The Game Plan
Posted on January 22, 2008 at 8:00 am
There is undeniable little girl appeal in this story of a big, selfish meanie of a quarterback who is tamed by the 8-year-old daughter he never knew he had. Some audiences will find it as sugary as a fruit-scented princess pony sticker book, but its intended viewers will be delighted to see a story with a little girl who is smarter and more responsible than many of the adults around her and is adored by every one of them, especially her big, tough daddy.
Dwayne “The Rock” Johnson, a college football player before he became a pro wrestler, plays star quarterback Joe “The King” Kingman. His jersey is Number 1 and he is, at least in his own mind, Number 1 in the hearts of the fans. He is proud that football is all that matters to him and hassles a teammate who leaves a party early to be with his family for losing his “man card.”
Enter Peyton (Madison Pettis). Joe and her mother were once married, but he never knew that she discovered she was pregant after they split up. Now her mother has had to make an emergency trip to Africa and Peyton plans to stay for a month. The next thing you know, she is Bedazzling his game ball and putting a tutu on Spike the bulldog. She talks like a PhD candidate, but she thinks the x’s and o’s in his playbook are kisses and hugs and tells him a bedtime story about a princess with a wardrobe of sparkley dresses with magic powers.
Yes, this is what we call an “Awwwww” movie, a subset of the “life force” genre in which some straight-laced, rather rigid person meets a free-spirited character, with the following consequences (1) dismay, (2) anger and/or humiliation, (3) realization of how much better life is with a little bit of unpredictability and a lot of love. The life force can be a romantic interest or an animal or some scruffy underdog sports team, but sometimes it is an adorable child. Awwwww.
It is about 20 minutes too long, as though they left in all the DVD deleted scenes. The movie is a little too much in love with The Rock’s preening and the sight of a very big man in very small ballet tights. Pettis is a cute kid with an impossible task. Her hyper-maturity is supposed to be funny, but it gets a little creepy. But The Rock is an ingratiatingly good sport, Kyra Sedgwick adds snap as Joe’s mercenary agent, Morris Chestnut brings warmth and sweetness to his role as a teammate, and Roselyn Sanchez manages to keep things this side of stereotypical spitfire-ism as Peyton’s ballet teacher.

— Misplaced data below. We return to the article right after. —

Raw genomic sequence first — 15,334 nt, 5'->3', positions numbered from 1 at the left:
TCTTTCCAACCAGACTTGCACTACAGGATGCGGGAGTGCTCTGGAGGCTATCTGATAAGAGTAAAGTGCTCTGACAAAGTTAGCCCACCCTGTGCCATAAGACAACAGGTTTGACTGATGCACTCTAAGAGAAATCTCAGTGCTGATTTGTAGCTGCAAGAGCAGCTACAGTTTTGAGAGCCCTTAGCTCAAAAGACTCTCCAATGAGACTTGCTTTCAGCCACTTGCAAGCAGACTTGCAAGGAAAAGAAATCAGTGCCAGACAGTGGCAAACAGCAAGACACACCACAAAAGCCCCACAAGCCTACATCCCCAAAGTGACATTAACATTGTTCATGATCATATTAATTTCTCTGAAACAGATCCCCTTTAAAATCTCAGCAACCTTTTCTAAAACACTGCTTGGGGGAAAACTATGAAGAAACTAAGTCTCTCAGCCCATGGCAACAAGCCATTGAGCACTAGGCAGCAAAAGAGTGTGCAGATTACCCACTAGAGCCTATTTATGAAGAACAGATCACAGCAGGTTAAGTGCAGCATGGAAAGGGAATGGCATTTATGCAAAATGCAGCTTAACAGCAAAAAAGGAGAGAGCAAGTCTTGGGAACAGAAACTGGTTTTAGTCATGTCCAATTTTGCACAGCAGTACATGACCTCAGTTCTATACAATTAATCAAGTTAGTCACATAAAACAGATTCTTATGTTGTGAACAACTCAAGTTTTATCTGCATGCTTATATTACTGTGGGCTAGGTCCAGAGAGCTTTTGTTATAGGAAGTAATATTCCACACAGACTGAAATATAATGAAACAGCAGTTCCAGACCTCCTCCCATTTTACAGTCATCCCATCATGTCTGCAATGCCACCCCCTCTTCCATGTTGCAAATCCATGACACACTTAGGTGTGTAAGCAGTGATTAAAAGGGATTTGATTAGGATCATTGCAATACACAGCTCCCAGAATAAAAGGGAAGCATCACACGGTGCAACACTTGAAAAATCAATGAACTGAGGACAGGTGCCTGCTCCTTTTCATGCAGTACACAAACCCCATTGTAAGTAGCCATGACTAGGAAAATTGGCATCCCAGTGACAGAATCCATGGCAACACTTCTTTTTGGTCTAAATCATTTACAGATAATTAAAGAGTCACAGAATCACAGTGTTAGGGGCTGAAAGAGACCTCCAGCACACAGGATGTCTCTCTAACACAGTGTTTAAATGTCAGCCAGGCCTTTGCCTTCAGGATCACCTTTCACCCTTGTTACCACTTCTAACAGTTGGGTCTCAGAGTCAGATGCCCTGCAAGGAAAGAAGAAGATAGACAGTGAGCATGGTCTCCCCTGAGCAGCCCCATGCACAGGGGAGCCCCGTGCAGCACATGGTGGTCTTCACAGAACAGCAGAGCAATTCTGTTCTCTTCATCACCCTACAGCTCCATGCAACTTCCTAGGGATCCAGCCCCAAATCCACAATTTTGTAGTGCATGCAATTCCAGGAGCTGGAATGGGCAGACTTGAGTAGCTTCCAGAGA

Parents should know that there is some mild sports peril and violence and characters have allergic reactions, one involving a race to the hospital. There is a reference to a sad death and there are mild sexual references including the question of determining paternity. The movie includes brief potty humor. A strength of the movie is the portrayal of diverse characters.
Families who see this movie should talk about the most important lessons Joe and Peyton learned from each other. They should also talk about why reputation is important and whether product endorsements by athletes have any value. And what is the best thing that ever happened to you?
Families who enjoy this movie will also enjoy No Reservations.